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Leacock Regional Park

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Learn more about why this park is special

Leacock Regional Park is a special place. Here are just some of the reasons why:

Significant flora

Bellbird walking track, Leacock Regional Park. Photo: W Howe

Leacock Regional Park is part of the Cumberland Plain woodland, an endangered ecological community that houses the critically endangered Cumberland Plain land snail. The park is also one of the few places in NSW where you can see the rare tree species, blue box eucalyptus, as well as some of the oldest native and endemic trees in metropolitan Sydney. The Weaving Garden Environment Group is currently carrying out bush regeneration within the park.

What we're doing for Biodiversity in this park

Great for relaxing

Bellbird walking track, Leacock Regional Park. Photo: John Yurasek

Swap tall buildings and busy roads for this pretty patch of nature. Leacock Regional Park offers the opportunity to escape and clear your mind in a delightful natural setting, right on your doorstep. It’s ideal for cycling and jogging along the edges of Glenfield Creek and the Georges River. If you’re looking for a western Sydney park to walk your dog, then look no further than Leacock Regional Park. Dogs are welcome here, as long as they’re on-leash and the 1.6km Bellbird walking track will give you both a good workout – particularly if you make it a return trip.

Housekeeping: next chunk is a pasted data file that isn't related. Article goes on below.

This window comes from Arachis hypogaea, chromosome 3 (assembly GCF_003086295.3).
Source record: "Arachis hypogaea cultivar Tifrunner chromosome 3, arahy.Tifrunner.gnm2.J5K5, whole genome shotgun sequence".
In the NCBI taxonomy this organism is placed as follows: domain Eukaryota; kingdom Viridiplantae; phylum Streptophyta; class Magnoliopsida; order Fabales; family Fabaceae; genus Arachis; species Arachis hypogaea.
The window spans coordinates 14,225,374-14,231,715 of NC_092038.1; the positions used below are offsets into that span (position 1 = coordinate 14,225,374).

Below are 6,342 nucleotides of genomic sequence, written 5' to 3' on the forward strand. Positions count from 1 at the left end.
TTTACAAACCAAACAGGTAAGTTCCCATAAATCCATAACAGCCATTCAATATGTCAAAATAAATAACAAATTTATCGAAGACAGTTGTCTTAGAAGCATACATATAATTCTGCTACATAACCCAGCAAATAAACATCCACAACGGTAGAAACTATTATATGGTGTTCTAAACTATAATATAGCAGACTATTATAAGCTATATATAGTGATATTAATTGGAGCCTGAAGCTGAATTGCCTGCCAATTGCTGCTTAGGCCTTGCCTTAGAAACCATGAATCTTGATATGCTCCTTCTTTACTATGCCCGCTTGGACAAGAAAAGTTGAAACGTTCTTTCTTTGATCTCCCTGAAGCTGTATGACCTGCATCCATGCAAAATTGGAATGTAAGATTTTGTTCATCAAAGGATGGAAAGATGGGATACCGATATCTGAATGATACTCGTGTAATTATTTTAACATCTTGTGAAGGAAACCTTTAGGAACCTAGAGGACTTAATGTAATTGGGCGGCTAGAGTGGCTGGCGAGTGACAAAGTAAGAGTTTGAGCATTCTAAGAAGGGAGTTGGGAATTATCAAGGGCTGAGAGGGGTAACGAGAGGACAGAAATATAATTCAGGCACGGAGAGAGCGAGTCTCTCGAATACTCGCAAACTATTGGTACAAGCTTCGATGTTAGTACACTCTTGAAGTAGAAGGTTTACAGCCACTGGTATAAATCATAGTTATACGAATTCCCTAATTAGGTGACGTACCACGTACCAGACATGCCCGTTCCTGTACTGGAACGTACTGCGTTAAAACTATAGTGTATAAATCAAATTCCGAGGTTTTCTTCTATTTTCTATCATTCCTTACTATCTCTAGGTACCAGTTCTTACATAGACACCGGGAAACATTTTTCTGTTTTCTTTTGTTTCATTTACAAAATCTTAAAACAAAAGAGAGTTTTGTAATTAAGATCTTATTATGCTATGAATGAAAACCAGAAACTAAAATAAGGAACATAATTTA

• Bellbird walking track You’ll find the Bellbird walking track in Leacock Regional Park, southwestern Sydney. It’s a lovely stroll to and from Casula station, with birdwatching opportunities, too.
  • Leacock picnic area The picnic area at Leacock Regional Park, just off the Hume Highway near Casula, is a great rest stop on a long drive or for a picnic with your dog in toe.

Plants and animals you may see

Animals

  • Brush tail possum. Photo: Ken Stepnell

    Common brushtail possum (Trichosurus vulpecula)

    One of the most widespread of Australian tree-dwelling marsupials, the common brushtail possum is found across most of NSW in woodlands, rainforests and urban areas. With strong claws, a prehensile tail and opposable digits, these native Australian animals are well-adapted for life amongst the trees.

  • Cumberland Plain land snail (Meridolum corneovirens)

    The endangered Cumberland Plain land snail is only found on the Cumberland Plain, west of Sydney. During drought it digs deep into the soil to escape harsh conditions. Its brown shell is thin and fragile.

Look out for...

Cumberland Plain land snail

Meridolum corneovirens

The endangered Cumberland Plain land snail is only found on the Cumberland Plain, west of Sydney. During drought it digs deep into the soil to escape harsh conditions. Its brown shell is thin and fragile.

Environments in this park

Education resources (1)

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